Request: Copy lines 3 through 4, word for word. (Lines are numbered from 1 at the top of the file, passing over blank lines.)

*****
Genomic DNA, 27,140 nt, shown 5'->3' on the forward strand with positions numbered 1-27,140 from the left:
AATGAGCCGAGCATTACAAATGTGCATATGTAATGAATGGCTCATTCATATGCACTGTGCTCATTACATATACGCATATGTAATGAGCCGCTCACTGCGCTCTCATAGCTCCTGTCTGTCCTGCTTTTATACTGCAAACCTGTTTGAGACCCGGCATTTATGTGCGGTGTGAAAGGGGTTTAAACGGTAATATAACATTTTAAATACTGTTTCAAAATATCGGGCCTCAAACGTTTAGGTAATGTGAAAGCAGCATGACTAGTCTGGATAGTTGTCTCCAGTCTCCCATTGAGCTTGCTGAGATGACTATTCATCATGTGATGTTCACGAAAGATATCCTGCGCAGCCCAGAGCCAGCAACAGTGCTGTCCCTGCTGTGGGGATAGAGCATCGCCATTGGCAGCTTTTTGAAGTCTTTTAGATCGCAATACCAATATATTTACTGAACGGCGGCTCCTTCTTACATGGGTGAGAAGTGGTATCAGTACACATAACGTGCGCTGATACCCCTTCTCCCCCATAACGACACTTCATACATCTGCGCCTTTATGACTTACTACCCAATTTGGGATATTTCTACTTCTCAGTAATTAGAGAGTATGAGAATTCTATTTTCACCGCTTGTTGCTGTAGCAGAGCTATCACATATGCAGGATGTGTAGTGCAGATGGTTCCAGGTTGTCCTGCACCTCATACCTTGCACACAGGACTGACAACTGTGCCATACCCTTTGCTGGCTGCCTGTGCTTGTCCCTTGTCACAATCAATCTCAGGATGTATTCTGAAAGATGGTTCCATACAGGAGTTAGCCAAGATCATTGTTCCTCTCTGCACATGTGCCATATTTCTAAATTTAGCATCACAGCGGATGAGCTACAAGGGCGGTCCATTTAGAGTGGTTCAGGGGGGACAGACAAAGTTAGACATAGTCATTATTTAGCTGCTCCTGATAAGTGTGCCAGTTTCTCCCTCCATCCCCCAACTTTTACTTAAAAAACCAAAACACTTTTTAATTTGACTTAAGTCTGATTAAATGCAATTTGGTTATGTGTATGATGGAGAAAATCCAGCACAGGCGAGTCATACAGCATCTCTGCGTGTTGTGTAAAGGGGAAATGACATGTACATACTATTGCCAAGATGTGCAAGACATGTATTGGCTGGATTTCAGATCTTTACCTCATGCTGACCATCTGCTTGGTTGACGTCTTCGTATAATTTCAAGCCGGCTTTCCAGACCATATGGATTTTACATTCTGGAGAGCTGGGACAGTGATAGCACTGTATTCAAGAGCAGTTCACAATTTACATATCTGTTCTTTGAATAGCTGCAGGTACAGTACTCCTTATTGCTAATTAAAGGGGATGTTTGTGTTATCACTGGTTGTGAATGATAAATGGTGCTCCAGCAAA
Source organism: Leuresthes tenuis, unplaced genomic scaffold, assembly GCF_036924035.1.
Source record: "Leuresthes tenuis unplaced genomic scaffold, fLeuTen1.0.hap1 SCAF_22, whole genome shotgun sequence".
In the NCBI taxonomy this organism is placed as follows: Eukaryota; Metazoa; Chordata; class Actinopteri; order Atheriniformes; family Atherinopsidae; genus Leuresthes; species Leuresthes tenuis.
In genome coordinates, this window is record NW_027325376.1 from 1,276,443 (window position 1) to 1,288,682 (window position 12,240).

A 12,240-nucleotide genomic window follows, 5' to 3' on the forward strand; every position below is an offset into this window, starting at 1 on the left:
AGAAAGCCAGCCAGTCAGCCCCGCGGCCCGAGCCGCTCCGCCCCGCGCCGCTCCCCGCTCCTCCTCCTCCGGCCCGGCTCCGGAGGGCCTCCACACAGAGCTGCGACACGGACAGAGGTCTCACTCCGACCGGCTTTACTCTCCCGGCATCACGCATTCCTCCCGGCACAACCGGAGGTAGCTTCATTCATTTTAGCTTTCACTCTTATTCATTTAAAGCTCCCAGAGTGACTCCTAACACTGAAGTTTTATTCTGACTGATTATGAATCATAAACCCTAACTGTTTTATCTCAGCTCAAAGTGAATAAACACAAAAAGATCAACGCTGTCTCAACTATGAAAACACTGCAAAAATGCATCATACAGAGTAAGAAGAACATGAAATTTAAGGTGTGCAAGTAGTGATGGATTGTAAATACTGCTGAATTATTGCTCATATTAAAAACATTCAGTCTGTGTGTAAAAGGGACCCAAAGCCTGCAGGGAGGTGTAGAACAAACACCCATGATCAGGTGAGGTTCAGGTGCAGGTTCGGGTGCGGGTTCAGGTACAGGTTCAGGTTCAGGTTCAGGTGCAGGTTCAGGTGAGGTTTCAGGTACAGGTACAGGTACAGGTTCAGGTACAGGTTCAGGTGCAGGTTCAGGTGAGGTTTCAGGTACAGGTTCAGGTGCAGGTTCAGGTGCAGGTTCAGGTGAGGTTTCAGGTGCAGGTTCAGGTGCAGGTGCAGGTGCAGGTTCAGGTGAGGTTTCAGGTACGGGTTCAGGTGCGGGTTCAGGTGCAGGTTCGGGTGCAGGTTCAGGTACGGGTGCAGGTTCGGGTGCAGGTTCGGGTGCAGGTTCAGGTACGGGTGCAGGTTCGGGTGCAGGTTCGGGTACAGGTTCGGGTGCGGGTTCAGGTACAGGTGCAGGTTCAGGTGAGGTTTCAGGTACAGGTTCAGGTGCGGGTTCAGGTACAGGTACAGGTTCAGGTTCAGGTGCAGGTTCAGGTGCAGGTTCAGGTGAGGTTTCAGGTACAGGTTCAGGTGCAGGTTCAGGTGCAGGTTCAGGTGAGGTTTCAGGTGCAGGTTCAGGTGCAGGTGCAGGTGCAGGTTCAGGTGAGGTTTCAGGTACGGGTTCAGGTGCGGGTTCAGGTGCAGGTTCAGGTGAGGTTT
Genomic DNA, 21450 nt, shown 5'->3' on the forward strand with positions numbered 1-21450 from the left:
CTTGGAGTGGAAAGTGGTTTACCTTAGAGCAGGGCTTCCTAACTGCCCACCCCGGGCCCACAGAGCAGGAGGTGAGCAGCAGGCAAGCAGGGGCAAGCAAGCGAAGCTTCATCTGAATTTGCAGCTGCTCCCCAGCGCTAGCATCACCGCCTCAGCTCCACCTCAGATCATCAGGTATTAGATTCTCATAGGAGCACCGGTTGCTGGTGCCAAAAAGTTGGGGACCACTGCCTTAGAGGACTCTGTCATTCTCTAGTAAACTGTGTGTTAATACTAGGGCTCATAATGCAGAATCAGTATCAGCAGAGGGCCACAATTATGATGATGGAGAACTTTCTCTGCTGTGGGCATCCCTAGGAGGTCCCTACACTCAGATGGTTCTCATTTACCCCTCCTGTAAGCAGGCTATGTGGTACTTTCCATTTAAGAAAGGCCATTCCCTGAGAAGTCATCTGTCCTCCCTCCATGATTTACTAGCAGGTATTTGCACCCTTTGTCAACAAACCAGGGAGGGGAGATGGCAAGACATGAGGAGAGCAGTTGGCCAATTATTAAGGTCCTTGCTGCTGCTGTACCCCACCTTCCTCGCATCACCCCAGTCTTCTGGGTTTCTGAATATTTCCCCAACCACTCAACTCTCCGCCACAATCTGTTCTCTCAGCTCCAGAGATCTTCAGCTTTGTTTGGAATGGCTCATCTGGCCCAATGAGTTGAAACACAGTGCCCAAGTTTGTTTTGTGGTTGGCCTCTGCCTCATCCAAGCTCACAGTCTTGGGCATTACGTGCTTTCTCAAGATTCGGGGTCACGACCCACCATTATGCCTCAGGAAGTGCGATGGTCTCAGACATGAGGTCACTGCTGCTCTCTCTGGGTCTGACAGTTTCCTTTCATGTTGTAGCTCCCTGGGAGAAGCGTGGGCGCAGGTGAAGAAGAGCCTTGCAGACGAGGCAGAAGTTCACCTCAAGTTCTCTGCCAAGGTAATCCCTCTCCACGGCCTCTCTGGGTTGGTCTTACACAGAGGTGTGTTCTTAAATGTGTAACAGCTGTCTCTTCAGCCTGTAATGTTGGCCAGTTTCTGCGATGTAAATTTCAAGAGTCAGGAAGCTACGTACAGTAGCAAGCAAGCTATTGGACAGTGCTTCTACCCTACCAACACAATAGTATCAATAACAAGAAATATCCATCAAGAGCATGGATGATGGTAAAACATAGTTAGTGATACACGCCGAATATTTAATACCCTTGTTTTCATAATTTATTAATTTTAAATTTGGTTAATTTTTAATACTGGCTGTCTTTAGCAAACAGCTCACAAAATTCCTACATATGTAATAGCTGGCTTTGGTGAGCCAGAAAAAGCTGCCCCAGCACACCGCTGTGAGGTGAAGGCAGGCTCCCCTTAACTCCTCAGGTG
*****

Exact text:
Source organism: Leuresthes tenuis, unplaced genomic scaffold, assembly GCF_036924035.1.
Source record: "Leuresthes tenuis unplaced genomic scaffold, fLeuTen1.0.hap1 SCAF_22, whole genome shotgun sequence".